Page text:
Two years ago some dear friends of ours moved from a beautiful 5600 square-foot mountainside estate home in Northern Virginia to an equally fabulous 2200 square-foot bungalow on a golf course in coastal South Carolina. Their impetus? Cold blustery Virginia winters and more house and property than they wanted to maintain.
It's not just weather and maintenance that inspires people to relocate to smaller quarters. Downsizing happens for a variety of reasons including divorce, economic challenges, retirement and empty nesting.
Regardless of the cause of your downsize, try to think of it as a time of change, possibility and new beginnings. Moving homes (for any reason) can feel overwhelming so here are seven tips to consider that will make your relocation simpler.
1. Start early.
Start preparing for your move as soon as you make the decision to downsize. The more time you allow yourself to plan and prepare, the less stressful your move will be. If you have a year's notice, take the year and execute your plan. If you only have six months, use it all -- you'll need it! You don't want to wait until the month before your move and end up rushing important decisions. Besides the time it takes to make decisions about what to keep, the actual decluttering, selling and donating takes time and energy too.
2. See the new space on paper.
Get a floor plan of your new place to determine how many rooms you'll have and how much space you'll have for your things. Seeing the measurements of your rooms on paper is helpful when it comes time to choose what to take with you and what to leave behind. Remember to factor scale and proportion into the equation too. If your current living room is 20 feet by 18 feet and your new one is 14 by 16, your current furniture may be proportionally too large to feel comfortable in that smaller space.
3. Start with the easy stuff.
Begin sorting and decluttering in an area where you have low attachment, such as a junk drawer or your office. Start by clearing out just one drawer or your desktop, identifying things you can live without and getting rid of them. As you do these easy spaces, you'll build your decision-making muscle and it will be easier to make harder decisions as you go. Rememer the big picture is your goal of bringing only the items you use regularly, items that reflect who you are NOW and the most important historic pieces of your life that you simply can’t part with. No matter how many times I move, I'll always bring my late mother's antique ironing board and saddle stitching bench with me.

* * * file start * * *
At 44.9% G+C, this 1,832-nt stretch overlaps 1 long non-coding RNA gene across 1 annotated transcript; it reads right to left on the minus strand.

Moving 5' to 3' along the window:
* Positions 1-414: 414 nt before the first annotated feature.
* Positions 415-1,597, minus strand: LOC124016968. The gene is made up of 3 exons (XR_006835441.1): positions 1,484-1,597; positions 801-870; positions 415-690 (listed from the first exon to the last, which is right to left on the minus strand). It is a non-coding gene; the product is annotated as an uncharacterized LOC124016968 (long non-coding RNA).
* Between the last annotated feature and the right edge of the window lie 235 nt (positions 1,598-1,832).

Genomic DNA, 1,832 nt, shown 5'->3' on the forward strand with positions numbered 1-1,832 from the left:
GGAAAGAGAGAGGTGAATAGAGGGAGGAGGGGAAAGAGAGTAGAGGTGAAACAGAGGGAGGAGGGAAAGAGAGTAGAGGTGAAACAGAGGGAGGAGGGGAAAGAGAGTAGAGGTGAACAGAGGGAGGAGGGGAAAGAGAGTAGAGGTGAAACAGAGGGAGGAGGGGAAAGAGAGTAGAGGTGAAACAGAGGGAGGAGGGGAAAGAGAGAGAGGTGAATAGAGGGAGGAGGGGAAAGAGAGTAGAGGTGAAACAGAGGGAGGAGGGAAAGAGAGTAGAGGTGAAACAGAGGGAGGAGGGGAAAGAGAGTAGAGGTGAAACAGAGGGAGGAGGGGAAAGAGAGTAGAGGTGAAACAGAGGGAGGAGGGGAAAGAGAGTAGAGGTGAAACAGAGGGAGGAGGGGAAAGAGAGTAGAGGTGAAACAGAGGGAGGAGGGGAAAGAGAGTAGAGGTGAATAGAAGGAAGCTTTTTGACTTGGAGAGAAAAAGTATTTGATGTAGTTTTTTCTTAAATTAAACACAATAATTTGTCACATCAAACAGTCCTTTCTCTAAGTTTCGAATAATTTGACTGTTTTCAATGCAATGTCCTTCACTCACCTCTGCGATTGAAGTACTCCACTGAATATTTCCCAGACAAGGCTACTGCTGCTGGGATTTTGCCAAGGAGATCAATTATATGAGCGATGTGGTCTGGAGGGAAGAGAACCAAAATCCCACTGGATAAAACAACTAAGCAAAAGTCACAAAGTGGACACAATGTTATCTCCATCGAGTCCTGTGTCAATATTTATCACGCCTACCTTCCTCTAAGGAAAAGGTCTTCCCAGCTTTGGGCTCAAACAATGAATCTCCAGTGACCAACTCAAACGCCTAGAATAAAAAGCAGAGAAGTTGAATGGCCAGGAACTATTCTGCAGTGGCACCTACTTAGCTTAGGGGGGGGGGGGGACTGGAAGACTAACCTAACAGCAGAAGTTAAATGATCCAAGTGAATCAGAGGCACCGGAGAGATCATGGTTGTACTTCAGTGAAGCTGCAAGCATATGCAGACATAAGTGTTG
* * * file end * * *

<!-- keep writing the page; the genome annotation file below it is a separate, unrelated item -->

4. Evaluate kitchen tools carefully.
We all have utensils and kitchen unitaskers -- tools that only have one purpose. Downsizing is the perfect opportunity to eliminate duplicates and examine the value of unitaskers. Why keep that bulky apple corer when a knife will do the same job? For that matter, why keep more knives than you need? Donate the less-the-stellar tools in favor of keeping only the best ones you have.
5. Pare down in every category.
Your life is full of stuff, most of which can be grouped into categories such as books, clothing, and so on. Over time, some categories grow way larger than necessary without you even realizing it. A few that typically become unwieldy are clothing, books, office supplies, drinkware, and food storage. YES it’s good to have an abundant supply in these areas but how much is enough? How many pairs of black pants, boxes of binder clips, legal pads, plastic containers and coffee mugs can you actually use? Pare down each category so you have plenty, but no more than you really need. Better to have 8 mugs you love and have space for than to have 16 that just take up valuable space.
6. Clear out the history.
Parents tend to store boxes of memories from their children, such as baby clothes, school papers and art projects. Many parents also do their kids a favor by storing things left behind when the kids go off to college or move away. Downsizing time is the perfect time to evaluate your kids' things and pare down so you won't be crowded in your new space. Choose only your most favorite memory items to make the journey with you to your new home, photograph the best of the rest, then give (or throw) the physical items away. As for your kids things they've left behind, tell them well in advance that you'd like them to come get their things by a specific date deadline or the items will be donated. If they choose not to, that's their option, however then it's up to you to make good on your promise and donate the items.
7. Donate to friends and family.
You may not have room in your new home for all the furniture you love, so why not give family and friends your beloved possessions you simply can't take with you? Heck, you could even do a "long-term loan" of specific pieces to friends or family if you think you'll want the items back one day.